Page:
Belfast Telegraph

Thursday 18 September 2014

Merseyside Police Headquarters 'targeted by dissident accused', court told

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Photographs recovered during an investigation into suspected dissident republican terrorism appeared to show targeting of Merseyside Police Headquarters, the High Court heard today.

Police also seized a deactivated sub-machine gun, explosives and so-called Anarchist's Cookbook detailing how to make bombs during searches of a husband and wife's home in Derry.


Details emerged as bail was granted to one of the accused, 32-year-old American woman Lesley Concannon.
 

Her mother and brother, who flew in from West Virginia for the hearing, were accompanied by a representative from the US Conmsulate.


Concannon, a mother-of-one who now teaches Zumba dance classes in the city, faces charges of possessing PETN high explosives with intent to endanger life, and and having articles for use in terrorism.

She was arrested and charged along with her 39-year-old husband Kevin Barry Concannon following police raids on their home at Beechwood Avenue, Derry last week.

Searches were carried out as part of ongoing investigations into the discovery of four mortar bombs in March.
 

Opposing Lesley Concannon's bail application, a prosecution lawyer said police believe the couple are linked to dissident republican activity.
 

A laptop computer taken from the home led to the discovery of photos taken earlier this year which appeared to depict a show of strength involving three masked men holding weapons and a gun.
 

It was claimed that another 22 photos appeared to show the targeting of Merseyside Police HQ.


The judge was told Mr Concannon admitted taking the pictures while in Liverpool with his wife last year, claiming he did so due to an interest in the building's size.
 

An illegal document known as the Anarchist's Cookbook was also recovered from the computer, according to the prosecution.
 

It provided detailed instructions on how to make explosives, bombs and sets out the ingredients required.
 

More than 30,000 search entries were identified on the laptop, the court heard.
 

Requests included "Can I take gun magazine airplane" and "Legal to import gun airplane UK".  
 

The PETN explosives were found in a coal bunker at the rear of the house.
 

Two days later police returned to the rented property and found a deactivated Yugoslavian M56 sub-machine gun.
 

A set of new number plates and a coffee grinder box containing magnesium ribbon aluminium filings were located in a spare room.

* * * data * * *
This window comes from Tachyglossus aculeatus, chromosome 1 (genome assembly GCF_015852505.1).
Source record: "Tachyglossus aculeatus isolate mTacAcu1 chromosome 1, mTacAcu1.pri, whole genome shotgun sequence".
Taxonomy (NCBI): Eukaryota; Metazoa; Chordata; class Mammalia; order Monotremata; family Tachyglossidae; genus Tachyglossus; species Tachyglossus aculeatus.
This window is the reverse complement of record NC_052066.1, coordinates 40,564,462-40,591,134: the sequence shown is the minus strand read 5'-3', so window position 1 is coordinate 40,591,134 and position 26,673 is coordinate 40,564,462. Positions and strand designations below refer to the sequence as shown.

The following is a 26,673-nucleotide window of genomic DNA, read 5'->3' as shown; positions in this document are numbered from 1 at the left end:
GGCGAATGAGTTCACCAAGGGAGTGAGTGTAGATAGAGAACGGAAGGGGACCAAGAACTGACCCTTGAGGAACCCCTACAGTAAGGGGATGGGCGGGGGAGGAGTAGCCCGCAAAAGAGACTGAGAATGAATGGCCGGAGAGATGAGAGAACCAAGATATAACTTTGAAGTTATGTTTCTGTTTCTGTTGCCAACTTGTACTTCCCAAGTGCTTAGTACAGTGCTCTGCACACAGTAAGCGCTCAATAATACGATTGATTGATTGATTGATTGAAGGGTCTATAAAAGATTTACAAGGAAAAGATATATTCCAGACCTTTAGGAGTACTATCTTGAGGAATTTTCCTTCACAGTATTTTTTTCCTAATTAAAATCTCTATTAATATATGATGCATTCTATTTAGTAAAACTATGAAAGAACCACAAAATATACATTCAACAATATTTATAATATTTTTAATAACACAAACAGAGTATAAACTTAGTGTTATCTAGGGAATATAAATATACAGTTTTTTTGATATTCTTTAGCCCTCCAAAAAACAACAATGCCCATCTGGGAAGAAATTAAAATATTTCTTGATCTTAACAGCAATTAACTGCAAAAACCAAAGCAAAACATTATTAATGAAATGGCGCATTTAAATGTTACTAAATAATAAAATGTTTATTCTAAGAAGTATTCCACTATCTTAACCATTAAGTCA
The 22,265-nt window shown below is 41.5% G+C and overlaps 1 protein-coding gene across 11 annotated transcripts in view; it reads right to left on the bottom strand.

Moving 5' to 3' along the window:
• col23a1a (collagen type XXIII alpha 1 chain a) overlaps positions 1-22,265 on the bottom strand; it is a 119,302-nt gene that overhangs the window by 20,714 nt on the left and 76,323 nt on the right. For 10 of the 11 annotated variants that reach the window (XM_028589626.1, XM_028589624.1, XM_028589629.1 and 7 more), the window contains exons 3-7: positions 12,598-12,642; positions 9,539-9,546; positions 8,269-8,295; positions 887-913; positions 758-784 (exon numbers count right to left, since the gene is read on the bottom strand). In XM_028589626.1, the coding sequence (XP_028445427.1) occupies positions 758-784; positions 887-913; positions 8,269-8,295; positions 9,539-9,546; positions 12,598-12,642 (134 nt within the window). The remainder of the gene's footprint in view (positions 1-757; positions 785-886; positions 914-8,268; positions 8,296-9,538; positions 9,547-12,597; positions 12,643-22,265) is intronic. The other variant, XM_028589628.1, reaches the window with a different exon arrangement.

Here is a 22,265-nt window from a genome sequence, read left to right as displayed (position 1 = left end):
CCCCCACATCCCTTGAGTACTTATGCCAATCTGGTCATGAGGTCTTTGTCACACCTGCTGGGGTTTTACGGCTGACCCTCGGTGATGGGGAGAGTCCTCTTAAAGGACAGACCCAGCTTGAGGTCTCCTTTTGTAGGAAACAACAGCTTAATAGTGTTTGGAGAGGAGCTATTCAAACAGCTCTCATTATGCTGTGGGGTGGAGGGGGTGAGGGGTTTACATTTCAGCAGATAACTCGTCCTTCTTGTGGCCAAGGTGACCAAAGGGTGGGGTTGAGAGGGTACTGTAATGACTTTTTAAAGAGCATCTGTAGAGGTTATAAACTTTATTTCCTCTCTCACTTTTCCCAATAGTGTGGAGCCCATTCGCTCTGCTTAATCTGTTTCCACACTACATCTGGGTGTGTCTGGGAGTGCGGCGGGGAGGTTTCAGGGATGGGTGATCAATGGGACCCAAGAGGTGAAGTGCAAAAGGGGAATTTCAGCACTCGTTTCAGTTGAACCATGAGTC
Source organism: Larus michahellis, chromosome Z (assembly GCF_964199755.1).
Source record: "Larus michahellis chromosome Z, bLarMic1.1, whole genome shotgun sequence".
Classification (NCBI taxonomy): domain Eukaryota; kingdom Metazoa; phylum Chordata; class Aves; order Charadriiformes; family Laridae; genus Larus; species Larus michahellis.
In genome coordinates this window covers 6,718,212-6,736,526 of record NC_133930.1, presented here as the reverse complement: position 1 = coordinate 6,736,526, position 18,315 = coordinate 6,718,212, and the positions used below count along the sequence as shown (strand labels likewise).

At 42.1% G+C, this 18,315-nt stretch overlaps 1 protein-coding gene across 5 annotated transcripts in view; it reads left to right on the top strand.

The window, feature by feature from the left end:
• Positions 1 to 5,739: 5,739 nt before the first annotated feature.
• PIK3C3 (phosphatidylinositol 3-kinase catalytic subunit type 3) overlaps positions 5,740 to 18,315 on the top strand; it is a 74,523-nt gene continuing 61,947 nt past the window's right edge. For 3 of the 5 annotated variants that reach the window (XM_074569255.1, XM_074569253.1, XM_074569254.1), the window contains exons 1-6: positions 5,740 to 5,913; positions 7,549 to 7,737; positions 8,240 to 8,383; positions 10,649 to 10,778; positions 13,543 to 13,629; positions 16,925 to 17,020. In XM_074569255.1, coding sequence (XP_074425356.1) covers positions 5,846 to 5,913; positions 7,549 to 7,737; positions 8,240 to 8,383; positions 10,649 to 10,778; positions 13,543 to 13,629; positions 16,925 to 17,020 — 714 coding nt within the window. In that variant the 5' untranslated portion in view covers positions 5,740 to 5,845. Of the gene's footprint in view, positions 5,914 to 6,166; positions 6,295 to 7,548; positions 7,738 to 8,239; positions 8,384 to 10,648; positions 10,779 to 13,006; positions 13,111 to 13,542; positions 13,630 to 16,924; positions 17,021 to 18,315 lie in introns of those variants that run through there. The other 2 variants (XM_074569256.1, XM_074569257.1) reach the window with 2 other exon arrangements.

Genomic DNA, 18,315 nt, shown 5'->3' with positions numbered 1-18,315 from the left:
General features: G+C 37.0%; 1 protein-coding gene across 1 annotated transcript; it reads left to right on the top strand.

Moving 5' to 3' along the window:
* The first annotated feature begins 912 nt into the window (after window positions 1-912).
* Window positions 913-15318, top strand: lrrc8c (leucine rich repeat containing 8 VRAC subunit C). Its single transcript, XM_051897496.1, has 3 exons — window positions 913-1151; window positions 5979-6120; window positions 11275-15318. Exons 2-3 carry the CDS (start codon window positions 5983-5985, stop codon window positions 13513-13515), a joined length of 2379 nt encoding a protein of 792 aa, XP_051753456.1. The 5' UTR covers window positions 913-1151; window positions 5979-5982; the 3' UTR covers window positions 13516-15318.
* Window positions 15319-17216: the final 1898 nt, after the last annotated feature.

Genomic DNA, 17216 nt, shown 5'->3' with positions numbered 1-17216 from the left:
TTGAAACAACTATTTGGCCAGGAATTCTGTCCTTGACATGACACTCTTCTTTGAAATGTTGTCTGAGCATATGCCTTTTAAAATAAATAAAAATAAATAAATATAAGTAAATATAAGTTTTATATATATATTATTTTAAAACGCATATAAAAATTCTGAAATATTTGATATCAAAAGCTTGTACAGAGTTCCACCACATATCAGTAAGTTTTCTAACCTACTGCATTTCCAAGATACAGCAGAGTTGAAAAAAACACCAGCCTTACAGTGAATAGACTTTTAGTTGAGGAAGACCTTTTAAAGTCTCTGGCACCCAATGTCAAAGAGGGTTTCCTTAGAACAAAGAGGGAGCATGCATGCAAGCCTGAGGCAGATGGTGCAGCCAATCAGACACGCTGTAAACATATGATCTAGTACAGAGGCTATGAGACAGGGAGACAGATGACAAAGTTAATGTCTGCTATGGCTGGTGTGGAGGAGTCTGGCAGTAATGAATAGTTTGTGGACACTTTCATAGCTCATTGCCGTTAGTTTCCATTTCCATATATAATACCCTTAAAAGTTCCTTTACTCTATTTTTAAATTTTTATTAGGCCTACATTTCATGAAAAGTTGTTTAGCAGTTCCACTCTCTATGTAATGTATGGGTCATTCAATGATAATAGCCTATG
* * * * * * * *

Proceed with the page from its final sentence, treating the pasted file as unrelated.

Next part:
Documentation of alleged intelligence gathering on suspected drug dealers was discovered hidden in the sleeve of a child's DVD case, the court heard.
 

Battery springs and tubing similar to that used in explosive projectiles was also seized.
 

Concannon denied any knowledge of the explosives or machine gun, or of having carried out the computer research.
 

She told police someone must have climbed over the wall and put the munitions in the coal bunker.
 

Her barrister, Ivor McAteer, rejected prosecution claims that she may flee if released, pointing out that she had returned to her home after police first searched it.
 

He told the court his client works as a Zumba dance instructor, taking classes five days a week while her husband looks after their daughter.
 

Having obtained a degree in marketing at university in West Virginia, she moved to Northern Ireland and got married in 2011.
 

Stressing her clear criminal record, the lawyer added: "She indicates that she knows nothing, nothing about this activity."
 

Although he held that a prima facie case has been established, Mr Justice Stephens decided to grant bail on condition that £25,000 in cash sureties are lodged.
 

As Concannon gasped with relief on the video-link screen, the judge ordered that passports for the accused and her daughter must be surrendered.
 

He banned her from leaving Northern Ireland and directed that she must report to police daily.
 

Concannon was also prohibited from using any computers or mobile phone.
 

The judge added: "She is to keep a diary of her daily activities and any contacts she has, including dates and names, and make that diary available for inspection by police if required to do so."

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